Reforming the private rental sector

The Renters (Reform) Bill is a flagship piece of legislation introduced by Levelling Up, Housing and Communities Secretary Michael Gove to deliver on the Government’s 2019 manifesto pledge to reform the private rented sector.

The LGA welcomed the Bill, which has the potential to deliver a fairer, more secure, and higher-quality private rented housing sector (PRS) for both tenants and landlords. 

In its first draft, the Bill introduced a range of reforms to achieve this, including: abolishing unfair Section 21 ‘no fault’ evictions; ending the system of assured shorthold tenancies; creating a new register of PRS landlords and a property portal to improve data on the PRS, to drive up standards across the sector; and establishing an ombudsman to help tenants and landlords resolve disputes. 

We have argued for the Bill to go further in supporting tenants’ rights by providing stronger regulatory and enforcement powers, and for government to ensure sufficient funding – especially for councils – to enforce these measures.

Subsequently, the Bill’s progress has been marred by delays and the walking back of key measures, most concerningly the inclusion of a new commencement clause that would allow the Secretary of State to delay the implementation of the ban on Section 21 evictions indefinitely. 

We have raised strong concerns about this delay with the Government.

Since November, no progress has been made on the Bill. While other key pieces of legislation have continued their journeys through Parliament, the Renters (Reform) Bill has been left behind.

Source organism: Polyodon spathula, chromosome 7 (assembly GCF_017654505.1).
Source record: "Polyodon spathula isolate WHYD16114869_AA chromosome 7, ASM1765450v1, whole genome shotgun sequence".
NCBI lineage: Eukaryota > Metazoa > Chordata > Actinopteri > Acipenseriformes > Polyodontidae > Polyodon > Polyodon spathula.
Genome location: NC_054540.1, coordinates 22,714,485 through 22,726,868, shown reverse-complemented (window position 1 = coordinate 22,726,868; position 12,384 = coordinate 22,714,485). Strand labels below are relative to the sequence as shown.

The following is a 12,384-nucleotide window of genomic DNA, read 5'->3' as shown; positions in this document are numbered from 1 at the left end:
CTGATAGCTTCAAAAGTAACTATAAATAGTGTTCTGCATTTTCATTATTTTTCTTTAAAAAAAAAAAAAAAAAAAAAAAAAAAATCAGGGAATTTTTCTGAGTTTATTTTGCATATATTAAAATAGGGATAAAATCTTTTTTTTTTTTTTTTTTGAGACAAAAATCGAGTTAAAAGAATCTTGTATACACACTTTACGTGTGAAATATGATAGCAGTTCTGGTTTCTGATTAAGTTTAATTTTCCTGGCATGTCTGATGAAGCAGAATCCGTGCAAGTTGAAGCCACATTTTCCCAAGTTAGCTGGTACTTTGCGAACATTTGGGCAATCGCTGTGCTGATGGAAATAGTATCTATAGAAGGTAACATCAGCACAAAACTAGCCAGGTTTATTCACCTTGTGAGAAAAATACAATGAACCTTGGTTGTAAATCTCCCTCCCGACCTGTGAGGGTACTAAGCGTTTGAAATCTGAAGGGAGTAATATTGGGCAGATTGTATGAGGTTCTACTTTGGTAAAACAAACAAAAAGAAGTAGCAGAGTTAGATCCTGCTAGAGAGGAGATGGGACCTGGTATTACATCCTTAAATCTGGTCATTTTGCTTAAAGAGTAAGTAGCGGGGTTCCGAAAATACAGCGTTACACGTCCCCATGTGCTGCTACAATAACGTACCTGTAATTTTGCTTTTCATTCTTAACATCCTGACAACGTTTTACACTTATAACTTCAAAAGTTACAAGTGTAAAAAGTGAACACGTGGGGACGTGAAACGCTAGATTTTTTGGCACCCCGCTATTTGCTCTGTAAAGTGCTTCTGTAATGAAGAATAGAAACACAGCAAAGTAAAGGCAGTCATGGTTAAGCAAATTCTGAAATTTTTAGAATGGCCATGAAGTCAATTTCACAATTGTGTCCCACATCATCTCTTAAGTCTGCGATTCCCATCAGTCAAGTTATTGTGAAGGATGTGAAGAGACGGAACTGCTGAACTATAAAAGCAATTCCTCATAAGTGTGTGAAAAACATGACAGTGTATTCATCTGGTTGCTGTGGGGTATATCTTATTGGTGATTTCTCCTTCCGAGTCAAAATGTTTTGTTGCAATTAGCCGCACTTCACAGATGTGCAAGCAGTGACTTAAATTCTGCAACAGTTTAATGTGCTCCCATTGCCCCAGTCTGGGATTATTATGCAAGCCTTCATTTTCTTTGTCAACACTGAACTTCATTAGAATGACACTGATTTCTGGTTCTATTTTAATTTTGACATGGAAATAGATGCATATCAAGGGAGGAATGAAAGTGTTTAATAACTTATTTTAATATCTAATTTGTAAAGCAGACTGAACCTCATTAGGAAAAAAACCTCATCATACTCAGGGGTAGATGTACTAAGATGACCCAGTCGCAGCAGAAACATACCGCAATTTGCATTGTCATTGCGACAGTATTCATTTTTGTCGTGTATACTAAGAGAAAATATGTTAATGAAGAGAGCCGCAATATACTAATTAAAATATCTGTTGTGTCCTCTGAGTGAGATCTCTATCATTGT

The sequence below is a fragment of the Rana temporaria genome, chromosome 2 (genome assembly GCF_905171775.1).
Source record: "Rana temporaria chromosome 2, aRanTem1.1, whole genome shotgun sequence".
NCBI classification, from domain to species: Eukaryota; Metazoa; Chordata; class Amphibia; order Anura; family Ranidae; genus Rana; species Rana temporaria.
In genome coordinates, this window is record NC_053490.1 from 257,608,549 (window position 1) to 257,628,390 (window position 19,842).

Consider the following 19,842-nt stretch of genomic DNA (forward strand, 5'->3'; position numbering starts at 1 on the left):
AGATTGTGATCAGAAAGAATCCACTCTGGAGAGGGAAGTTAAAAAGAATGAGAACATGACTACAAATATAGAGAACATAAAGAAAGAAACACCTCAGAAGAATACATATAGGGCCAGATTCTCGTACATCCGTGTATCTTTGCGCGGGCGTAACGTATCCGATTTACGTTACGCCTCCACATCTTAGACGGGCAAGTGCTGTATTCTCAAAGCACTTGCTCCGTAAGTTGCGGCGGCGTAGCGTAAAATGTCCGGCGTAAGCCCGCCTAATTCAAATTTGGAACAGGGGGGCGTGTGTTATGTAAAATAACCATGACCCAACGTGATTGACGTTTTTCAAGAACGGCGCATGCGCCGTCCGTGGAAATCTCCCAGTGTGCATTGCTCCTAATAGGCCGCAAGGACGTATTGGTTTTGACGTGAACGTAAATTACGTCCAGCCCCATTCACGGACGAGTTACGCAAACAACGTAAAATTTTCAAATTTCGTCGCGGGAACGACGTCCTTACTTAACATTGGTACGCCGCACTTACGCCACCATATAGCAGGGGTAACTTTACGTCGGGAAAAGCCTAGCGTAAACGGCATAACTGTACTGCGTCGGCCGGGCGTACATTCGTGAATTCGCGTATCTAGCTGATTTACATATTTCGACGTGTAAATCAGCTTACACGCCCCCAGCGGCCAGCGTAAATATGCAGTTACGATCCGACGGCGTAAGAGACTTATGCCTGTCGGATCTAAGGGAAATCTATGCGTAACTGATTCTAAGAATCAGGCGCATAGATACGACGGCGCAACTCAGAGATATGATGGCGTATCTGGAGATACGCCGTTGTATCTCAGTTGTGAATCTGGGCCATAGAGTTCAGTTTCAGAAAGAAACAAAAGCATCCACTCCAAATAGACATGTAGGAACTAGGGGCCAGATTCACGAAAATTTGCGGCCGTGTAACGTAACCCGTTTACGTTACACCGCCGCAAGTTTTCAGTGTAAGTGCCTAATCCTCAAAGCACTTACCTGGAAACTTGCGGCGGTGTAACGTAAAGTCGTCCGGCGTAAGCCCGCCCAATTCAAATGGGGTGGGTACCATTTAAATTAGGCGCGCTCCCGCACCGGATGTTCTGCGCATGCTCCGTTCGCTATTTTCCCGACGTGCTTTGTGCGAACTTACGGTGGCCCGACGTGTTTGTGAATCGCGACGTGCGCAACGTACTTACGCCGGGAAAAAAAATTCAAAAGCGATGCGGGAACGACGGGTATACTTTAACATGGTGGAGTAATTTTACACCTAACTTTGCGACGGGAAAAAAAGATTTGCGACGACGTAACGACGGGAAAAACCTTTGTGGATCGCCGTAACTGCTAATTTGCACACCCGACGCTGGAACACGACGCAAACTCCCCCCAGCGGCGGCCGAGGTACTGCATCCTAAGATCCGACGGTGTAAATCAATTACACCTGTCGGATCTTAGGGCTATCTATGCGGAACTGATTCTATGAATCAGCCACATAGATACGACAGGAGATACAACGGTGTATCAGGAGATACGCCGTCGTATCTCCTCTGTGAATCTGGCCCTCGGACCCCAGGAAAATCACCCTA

This has drawn the ire of the voluntary and community sector and politicians across both Houses of Parliament, amid media and political speculation about possible amendments to the Bill that could weaken key measures, including the ban on ‘no fault’ evictions, the redress scheme and essential enforcement measures.

The National Residential Landlords Association (NRLA), in collaboration with leading anti-homelessness charity Crisis, is among those who have called on the Government to provide clarity on the future of the Bill.

In a letter to Mr Gove, the NRLA warned that time is running out to ensure the Bill can complete its passage through Parliament “with the proper consideration it deserves”. 

It continued: “The lack of progress and uncertainty about the future is destabilising and damaging for those living and working in the private-rented sector.”

While the Bill has stalled, the LGA is concerned that no-fault evictions have reached record levels and homelessness figures have soared. 

The latest mortgage and landlord possession statistics show that during 2023, landlord claims increased significantly across all repossession procedures.

The data shows that between October and December 2023, 7,527 landlords in England began a claim through the accelerated possession procedure, otherwise known as a Section 21 notice or no-fault eviction.

This represents a 23 per cent increase compared to the same period last year, which saw 6,101 claims. 

The ending of a private rented tenancy is the most common reason for a household being at risk of homelessness. 

At a time of acute housing shortages, when councils are spending at least £1.74 billion annually on supporting 104,000 households in temporary accommodation because of a lack of social housing, it is imperative the Government put an end to Section 21 evictions without delay.

The LGA will continue to lobby government and work with MPs from all parties who support these much-needed reforms.

Find out more about the LGA’s work in Parliament.


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